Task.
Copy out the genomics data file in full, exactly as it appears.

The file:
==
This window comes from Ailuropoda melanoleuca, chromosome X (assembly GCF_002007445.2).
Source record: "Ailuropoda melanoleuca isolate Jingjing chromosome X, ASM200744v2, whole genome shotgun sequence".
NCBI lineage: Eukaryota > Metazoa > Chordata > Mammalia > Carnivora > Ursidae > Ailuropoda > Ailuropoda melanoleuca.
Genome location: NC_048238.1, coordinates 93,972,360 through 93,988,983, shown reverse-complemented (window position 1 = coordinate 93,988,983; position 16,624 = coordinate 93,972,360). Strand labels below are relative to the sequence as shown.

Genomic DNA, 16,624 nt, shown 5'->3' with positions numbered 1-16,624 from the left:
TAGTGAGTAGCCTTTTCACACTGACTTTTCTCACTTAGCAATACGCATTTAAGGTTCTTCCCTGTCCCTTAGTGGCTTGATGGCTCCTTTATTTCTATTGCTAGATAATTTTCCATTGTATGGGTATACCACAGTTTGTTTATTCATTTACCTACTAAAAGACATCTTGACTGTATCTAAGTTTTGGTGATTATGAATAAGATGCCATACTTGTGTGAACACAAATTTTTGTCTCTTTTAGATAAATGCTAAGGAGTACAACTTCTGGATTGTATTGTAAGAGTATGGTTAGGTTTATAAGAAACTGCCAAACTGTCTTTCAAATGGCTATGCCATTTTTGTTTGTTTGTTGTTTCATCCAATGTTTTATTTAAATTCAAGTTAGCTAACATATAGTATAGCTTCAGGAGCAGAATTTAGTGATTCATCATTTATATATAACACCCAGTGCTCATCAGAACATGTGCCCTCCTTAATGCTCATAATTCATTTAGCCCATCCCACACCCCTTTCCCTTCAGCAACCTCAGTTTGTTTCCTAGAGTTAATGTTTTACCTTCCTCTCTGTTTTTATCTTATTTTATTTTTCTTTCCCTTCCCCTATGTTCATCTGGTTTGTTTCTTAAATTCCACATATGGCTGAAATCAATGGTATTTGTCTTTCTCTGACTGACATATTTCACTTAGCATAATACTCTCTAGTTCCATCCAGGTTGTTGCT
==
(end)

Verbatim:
This window comes from Ailuropoda melanoleuca, chromosome X (assembly GCF_002007445.2).
Source record: "Ailuropoda melanoleuca isolate Jingjing chromosome X, ASM200744v2, whole genome shotgun sequence".
NCBI lineage: Eukaryota > Metazoa > Chordata > Mammalia > Carnivora > Ursidae > Ailuropoda > Ailuropoda melanoleuca.
Genome location: NC_048238.1, coordinates 93,972,360 through 93,988,983, shown reverse-complemented (window position 1 = coordinate 93,988,983; position 16,624 = coordinate 93,972,360). Strand labels below are relative to the sequence as shown.

Genomic DNA, 16,624 nt, shown 5'->3' with positions numbered 1-16,624 from the left:
TAGTGAGTAGCCTTTTCACACTGACTTTTCTCACTTAGCAATACGCATTTAAGGTTCTTCCCTGTCCCTTAGTGGCTTGATGGCTCCTTTATTTCTATTGCTAGATAATTTTCCATTGTATGGGTATACCACAGTTTGTTTATTCATTTACCTACTAAAAGACATCTTGACTGTATCTAAGTTTTGGTGATTATGAATAAGATGCCATACTTGTGTGAACACAAATTTTTGTCTCTTTTAGATAAATGCTAAGGAGTACAACTTCTGGATTGTATTGTAAGAGTATGGTTAGGTTTATAAGAAACTGCCAAACTGTCTTTCAAATGGCTATGCCATTTTTGTTTGTTTGTTGTTTCATCCAATGTTTTATTTAAATTCAAGTTAGCTAACATATAGTATAGCTTCAGGAGCAGAATTTAGTGATTCATCATTTATATATAACACCCAGTGCTCATCAGAACATGTGCCCTCCTTAATGCTCATAATTCATTTAGCCCATCCCACACCCCTTTCCCTTCAGCAACCTCAGTTTGTTTCCTAGAGTTAATGTTTTACCTTCCTCTCTGTTTTTATCTTATTTTATTTTTCTTTCCCTTCCCCTATGTTCATCTGGTTTGTTTCTTAAATTCCACATATGGCTGAAATCAATGGTATTTGTCTTTCTCTGACTGACATATTTCACTTAGCATAATACTCTCTAGTTCCATCCAGGTTGTTGCT